Tag description for MTA-STS DNS Record

The other MTA-STS DNS record used to set up TLS reporting has the following naming nomenclature:

_smtp.tls.yourdomain.com

_smtp.tls” has the following tags for defining its values:

TagDescription
vDefines the TLS report version. The only valid version at the moment is “TLSRPTv1“.
ruaDefines the email address to receive the TLS reports. “rua” is followed by “mailto:”, which is followed by the email address
Tag description for MTA-STS DNS Record for TLS reporting

To configure these on your DNS, you can use these simple steps:

Note: The DNS server can be different for everyone, therefore, the steps and screenshots may vary. Nonetheless, the same logic applies.

  1. Log into your DNS server as an administrator.

  2. Click “Add Record” and then click “Add TXT Record“.

    Add new TXT record
    Add a new TXT record
  3. Enter the name for the MTA-STS record using your domain name, such as this:

    _mta-sts.yourdomain.com
    Enter the MTA STS record name
    Enter the MTA-STS record name
  4. Now use the following syntax while replacing the variables and paste it into the Record field:

    Remember to replace [YourID] with an ID provided by your email service provider, or generate one yourself.

    v=STSv1; id=[YourID]
    Enter Value for the MTA STS record
    Enter the value for the MTA-STS record
  5. [Optional] You may adjust the Time To Live (TTL) value, which is actually how long the record will be cached for.

  6. When done, click Save Record.

  7. [Optional] You may repeat the steps above and use the following TXT file name and values to also generate a TLS report DNS record:

    Name:

    _smtp.tls.yourdomain.com

    Value:

    v=TLSRPv1; rua=mailto:[EmailAddress]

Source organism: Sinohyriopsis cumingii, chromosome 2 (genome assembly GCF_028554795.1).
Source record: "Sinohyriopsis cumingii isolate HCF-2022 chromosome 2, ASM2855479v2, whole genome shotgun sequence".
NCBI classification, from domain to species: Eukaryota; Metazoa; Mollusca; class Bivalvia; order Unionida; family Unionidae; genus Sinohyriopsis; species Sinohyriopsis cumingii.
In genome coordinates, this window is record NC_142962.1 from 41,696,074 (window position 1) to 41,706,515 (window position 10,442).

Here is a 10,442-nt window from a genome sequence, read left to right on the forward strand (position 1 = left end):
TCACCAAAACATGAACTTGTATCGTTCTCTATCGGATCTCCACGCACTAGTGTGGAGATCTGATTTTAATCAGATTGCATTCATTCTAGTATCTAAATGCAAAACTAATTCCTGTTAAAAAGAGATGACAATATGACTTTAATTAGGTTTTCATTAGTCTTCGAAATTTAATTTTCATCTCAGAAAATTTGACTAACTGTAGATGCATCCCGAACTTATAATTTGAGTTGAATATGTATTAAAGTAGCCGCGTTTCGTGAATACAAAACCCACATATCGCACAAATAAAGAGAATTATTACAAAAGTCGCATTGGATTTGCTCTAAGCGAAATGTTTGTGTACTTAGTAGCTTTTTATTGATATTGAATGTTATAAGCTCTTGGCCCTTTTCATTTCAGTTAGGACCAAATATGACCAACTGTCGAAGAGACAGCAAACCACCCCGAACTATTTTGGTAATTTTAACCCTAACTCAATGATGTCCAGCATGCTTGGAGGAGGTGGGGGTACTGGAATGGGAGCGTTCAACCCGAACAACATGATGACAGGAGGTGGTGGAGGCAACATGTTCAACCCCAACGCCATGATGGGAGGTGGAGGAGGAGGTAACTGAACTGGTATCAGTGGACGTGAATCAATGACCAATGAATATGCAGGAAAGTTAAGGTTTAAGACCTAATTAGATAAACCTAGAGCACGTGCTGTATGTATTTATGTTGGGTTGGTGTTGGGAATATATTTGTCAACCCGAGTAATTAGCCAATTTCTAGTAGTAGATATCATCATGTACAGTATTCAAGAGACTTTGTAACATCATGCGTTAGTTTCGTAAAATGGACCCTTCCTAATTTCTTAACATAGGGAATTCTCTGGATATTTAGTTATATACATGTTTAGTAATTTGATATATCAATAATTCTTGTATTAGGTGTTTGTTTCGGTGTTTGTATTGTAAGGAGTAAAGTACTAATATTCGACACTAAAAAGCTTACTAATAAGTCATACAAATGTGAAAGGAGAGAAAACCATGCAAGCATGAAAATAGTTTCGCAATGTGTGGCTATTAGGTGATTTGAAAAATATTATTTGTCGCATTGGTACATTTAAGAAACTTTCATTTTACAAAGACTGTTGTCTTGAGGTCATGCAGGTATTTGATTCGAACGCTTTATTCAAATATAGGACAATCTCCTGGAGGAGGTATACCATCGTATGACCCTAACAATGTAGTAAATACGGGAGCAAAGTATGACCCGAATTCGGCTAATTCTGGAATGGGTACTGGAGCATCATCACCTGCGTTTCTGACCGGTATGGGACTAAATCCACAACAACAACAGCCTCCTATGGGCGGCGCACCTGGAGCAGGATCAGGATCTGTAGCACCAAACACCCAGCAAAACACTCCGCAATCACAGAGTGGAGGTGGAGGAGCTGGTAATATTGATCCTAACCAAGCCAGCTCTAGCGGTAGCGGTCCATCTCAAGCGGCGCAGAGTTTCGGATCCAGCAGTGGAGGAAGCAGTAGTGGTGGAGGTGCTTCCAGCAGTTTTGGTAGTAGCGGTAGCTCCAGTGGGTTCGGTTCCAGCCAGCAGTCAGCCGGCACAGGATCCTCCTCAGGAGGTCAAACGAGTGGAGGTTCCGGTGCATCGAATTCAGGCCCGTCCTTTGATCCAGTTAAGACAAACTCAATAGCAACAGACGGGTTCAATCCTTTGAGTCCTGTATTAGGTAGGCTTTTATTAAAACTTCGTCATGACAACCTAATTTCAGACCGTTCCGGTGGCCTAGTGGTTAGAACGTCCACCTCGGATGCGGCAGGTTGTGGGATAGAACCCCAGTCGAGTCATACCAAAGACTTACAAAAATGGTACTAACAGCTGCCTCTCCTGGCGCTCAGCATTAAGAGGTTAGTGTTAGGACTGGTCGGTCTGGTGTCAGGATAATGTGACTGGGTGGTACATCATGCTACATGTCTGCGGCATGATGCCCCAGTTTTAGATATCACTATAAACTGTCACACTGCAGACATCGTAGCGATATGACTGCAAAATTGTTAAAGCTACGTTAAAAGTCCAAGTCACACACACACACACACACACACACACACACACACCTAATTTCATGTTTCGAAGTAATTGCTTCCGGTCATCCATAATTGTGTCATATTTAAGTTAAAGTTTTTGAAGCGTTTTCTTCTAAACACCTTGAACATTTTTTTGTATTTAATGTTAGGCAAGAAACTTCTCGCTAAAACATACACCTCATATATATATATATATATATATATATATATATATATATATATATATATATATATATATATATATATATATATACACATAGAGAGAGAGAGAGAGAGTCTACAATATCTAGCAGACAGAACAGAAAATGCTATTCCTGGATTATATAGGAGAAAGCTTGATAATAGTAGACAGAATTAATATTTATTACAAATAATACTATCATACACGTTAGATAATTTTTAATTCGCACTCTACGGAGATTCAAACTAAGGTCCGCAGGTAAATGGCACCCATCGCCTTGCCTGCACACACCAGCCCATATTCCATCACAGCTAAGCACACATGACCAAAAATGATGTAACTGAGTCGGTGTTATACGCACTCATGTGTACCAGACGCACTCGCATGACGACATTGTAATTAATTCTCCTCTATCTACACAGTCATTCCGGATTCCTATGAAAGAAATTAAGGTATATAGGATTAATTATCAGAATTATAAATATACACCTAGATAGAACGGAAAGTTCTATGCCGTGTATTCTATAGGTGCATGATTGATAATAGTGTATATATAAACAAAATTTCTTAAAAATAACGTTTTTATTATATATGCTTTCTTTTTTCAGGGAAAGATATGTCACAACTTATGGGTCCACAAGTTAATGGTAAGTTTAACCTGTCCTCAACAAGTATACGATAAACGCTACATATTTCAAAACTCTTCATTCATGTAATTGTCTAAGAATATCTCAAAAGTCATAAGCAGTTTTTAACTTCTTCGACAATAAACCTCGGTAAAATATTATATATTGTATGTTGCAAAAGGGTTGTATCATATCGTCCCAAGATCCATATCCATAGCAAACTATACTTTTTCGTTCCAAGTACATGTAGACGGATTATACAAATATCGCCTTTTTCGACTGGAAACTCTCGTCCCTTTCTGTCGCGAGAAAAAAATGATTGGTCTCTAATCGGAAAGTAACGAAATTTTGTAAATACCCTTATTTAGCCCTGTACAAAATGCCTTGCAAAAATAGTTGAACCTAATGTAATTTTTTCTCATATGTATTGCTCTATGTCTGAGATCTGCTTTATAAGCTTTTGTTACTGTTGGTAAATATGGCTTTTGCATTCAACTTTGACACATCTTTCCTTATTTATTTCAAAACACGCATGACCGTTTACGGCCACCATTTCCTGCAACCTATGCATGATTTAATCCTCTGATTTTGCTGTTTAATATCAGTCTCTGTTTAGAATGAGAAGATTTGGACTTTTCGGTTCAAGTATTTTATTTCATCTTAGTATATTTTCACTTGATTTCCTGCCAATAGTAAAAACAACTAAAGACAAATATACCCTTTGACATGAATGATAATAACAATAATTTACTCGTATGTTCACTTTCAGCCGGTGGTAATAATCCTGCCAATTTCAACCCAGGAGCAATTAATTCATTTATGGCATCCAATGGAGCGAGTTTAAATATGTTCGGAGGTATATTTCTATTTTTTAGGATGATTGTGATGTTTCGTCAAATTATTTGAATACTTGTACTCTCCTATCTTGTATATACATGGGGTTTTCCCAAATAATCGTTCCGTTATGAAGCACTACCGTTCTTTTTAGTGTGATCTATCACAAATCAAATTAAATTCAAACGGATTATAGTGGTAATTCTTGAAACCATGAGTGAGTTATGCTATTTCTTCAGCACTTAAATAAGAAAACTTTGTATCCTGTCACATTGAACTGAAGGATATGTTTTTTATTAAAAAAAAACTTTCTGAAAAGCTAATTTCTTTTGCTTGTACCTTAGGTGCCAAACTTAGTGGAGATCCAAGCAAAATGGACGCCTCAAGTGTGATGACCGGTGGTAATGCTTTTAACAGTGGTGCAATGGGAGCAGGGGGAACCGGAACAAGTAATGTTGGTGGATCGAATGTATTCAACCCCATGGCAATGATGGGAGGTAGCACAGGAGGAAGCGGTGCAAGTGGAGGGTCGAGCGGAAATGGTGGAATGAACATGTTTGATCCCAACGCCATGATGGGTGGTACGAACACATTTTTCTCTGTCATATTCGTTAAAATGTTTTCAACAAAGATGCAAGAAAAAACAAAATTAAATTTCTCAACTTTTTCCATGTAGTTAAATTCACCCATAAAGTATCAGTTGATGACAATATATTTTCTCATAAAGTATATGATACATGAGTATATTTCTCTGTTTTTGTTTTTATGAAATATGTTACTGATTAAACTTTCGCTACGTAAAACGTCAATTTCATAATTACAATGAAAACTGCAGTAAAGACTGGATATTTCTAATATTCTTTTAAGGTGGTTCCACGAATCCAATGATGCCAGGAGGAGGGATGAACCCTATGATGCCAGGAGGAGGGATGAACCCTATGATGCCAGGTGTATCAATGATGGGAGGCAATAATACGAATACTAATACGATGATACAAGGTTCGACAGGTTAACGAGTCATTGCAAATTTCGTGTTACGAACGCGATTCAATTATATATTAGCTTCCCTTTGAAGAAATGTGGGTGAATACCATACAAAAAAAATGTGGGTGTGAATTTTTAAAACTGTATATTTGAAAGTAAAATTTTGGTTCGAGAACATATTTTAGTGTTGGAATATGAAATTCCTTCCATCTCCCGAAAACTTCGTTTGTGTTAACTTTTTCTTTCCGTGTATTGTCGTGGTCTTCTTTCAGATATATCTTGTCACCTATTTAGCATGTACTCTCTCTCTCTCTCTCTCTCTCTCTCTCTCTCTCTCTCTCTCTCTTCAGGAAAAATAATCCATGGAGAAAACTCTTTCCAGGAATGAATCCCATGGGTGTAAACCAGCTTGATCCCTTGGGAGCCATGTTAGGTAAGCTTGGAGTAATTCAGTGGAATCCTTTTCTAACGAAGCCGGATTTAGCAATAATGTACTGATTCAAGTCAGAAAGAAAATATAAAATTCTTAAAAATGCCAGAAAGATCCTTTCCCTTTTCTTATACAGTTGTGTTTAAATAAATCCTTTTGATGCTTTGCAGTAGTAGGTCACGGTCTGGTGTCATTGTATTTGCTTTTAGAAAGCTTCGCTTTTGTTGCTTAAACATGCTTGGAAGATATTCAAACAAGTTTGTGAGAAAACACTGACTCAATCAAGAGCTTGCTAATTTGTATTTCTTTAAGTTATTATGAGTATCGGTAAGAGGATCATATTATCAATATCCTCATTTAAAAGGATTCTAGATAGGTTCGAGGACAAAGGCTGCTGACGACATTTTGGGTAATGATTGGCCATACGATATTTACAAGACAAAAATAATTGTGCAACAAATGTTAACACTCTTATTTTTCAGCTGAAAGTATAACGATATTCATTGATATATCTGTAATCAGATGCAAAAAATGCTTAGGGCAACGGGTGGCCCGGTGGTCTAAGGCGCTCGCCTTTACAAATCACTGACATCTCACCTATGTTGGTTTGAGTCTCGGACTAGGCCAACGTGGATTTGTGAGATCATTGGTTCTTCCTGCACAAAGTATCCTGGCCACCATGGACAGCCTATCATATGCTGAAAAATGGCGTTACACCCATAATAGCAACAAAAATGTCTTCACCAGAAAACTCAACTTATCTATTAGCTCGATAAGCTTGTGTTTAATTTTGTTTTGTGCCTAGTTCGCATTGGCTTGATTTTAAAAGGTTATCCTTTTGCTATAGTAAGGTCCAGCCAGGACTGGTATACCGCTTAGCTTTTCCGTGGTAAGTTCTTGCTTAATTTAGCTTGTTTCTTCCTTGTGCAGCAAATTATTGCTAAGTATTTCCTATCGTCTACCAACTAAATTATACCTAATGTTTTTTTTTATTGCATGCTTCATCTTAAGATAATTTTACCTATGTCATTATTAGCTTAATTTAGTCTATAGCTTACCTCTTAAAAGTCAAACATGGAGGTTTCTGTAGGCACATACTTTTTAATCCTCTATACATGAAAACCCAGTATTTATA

Configure MTA STS TLS Reporting DNS record
    Configure MTA-STS TLS Reporting DNS record
  8. Click “Save Record” when done.

With the completion of these steps, you will have successfully configured the MTA-STS records for your domain. However, you must still configure the MTA-STS policy on the hosting.

How to configure MTA-STS Policy Text File

As mentioned earlier, the MTA-STS records fetch the TLS policy from a plain text file stored on your domain’s server. Before we configure this file, there are a few rules you must understand:

  • The MTA-STS policy file has the naming nomenclature of: “mta-sts.txt
  • The policy file is always stored/created at the path: https://mta-sts.yourdomain.com/.well-known/mta-sts.txt

To abide by these rules, you might need to create the subdomain “mta-sts.yourdomain.com“, if not already exist. Moreover, you might also need to create the “.well-known” folder in the subdomain, if not already exist.

Once both of these conditions are met you may continue to create the plain text file which defines the MTA-STS policy. Before you do, here are the tags used inside the policy and what they mean:

TagExampleDescription
versionversion: STSv1Defines the STS version. At the moment, only “STSv1” is a valid value.